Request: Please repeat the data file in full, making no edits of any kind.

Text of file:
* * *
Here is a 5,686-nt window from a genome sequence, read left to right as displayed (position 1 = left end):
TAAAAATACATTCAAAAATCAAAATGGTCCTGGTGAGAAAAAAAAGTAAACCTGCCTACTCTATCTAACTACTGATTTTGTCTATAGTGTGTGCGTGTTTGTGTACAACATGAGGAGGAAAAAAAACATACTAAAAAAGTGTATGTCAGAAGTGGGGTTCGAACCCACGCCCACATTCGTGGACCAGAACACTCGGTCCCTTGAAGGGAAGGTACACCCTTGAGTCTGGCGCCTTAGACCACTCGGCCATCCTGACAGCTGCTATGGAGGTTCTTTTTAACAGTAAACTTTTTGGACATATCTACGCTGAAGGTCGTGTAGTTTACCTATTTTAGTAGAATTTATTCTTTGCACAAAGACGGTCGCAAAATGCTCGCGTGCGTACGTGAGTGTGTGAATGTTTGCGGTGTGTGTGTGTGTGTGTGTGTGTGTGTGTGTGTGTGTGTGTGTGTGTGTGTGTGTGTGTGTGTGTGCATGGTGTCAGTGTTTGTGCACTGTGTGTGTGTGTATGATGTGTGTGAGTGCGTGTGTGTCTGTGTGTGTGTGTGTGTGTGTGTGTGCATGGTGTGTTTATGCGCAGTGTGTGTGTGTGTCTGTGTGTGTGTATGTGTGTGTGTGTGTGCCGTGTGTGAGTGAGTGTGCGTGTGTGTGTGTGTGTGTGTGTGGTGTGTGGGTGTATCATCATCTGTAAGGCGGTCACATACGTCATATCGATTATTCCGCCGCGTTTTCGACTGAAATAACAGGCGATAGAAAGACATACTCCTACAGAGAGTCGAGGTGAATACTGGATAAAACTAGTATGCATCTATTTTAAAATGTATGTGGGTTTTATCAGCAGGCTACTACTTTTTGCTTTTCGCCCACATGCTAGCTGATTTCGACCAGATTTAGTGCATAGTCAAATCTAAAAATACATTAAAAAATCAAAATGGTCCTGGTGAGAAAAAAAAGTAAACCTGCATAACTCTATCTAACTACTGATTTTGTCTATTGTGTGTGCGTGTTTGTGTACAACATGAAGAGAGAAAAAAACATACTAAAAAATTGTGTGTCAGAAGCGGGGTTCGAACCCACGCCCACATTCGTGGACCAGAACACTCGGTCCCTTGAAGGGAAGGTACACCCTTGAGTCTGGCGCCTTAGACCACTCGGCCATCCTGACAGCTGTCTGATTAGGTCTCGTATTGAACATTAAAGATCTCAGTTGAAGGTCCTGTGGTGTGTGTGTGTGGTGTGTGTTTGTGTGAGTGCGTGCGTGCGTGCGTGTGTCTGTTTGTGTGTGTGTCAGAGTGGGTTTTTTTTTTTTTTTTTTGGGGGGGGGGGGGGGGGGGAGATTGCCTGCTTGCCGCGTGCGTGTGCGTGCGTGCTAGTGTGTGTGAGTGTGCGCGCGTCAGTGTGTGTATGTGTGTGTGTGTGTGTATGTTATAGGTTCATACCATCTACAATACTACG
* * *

Here is a 5,686-nt window from a genome sequence, read left to right as displayed (position 1 = left end):
TAAAAATACATTCAAAAATCAAAATGGTCCTGGTGAGAAAAAAAAGTAAACCTGCCTACTCTATCTAACTACTGATTTTGTCTATAGTGTGTGCGTGTTTGTGTACAACATGAGGAGGAAAAAAAACATACTAAAAAAGTGTATGTCAGAAGTGGGGTTCGAACCCACGCCCACATTCGTGGACCAGAACACTCGGTCCCTTGAAGGGAAGGTACACCCTTGAGTCTGGCGCCTTAGACCACTCGGCCATCCTGACAGCTGCTATGGAGGTTCTTTTTAACAGTAAACTTTTTGGACATATCTACGCTGAAGGTCGTGTAGTTTACCTATTTTAGTAGAATTTATTCTTTGCACAAAGACGGTCGCAAAATGCTCGCGTGCGTACGTGAGTGTGTGAATGTTTGCGGTGTGTGTGTGTGTGTGTGTGTGTGTGTGTGTGTGTGTGTGTGTGTGTGTGTGTGTGTGTGTGTGTGCATGGTGTCAGTGTTTGTGCACTGTGTGTGTGTGTATGATGTGTGTGAGTGCGTGTGTGTCTGTGTGTGTGTGTGTGTGTGTGTGTGCATGGTGTGTTTATGCGCAGTGTGTGTGTGTGTCTGTGTGTGTGTATGTGTGTGTGTGTGTGCCGTGTGTGAGTGAGTGTGCGTGTGTGTGTGTGTGTGTGTGTGGTGTGTGGGTGTATCATCATCTGTAAGGCGGTCACATACGTCATATCGATTATTCCGCCGCGTTTTCGACTGAAATAACAGGCGATAGAAAGACATACTCCTACAGAGAGTCGAGGTGAATACTGGATAAAACTAGTATGCATCTATTTTAAAATGTATGTGGGTTTTATCAGCAGGCTACTACTTTTTGCTTTTCGCCCACATGCTAGCTGATTTCGACCAGATTTAGTGCATAGTCAAATCTAAAAATACATTAAAAAATCAAAATGGTCCTGGTGAGAAAAAAAAGTAAACCTGCATAACTCTATCTAACTACTGATTTTGTCTATTGTGTGTGCGTGTTTGTGTACAACATGAAGAGAGAAAAAAACATACTAAAAAATTGTGTGTCAGAAGCGGGGTTCGAACCCACGCCCACATTCGTGGACCAGAACACTCGGTCCCTTGAAGGGAAGGTACACCCTTGAGTCTGGCGCCTTAGACCACTCGGCCATCCTGACAGCTGTCTGATTAGGTCTCGTATTGAACATTAAAGATCTCAGTTGAAGGTCCTGTGGTGTGTGTGTGTGGTGTGTGTTTGTGTGAGTGCGTGCGTGCGTGCGTGTGTCTGTTTGTGTGTGTGTCAGAGTGGGTTTTTTTTTTTTTTTTTTGGGGGGGGGGGGGGGGGGGAGATTGCCTGCTTGCCGCGTGCGTGTGCGTGCGTGCTAGTGTGTGTGAGTGTGCGCGCGTCAGTGTGTGTATGTGTGTGTGTGTGTGTATGTTATAGGTTCATACCATCTACAATACTACG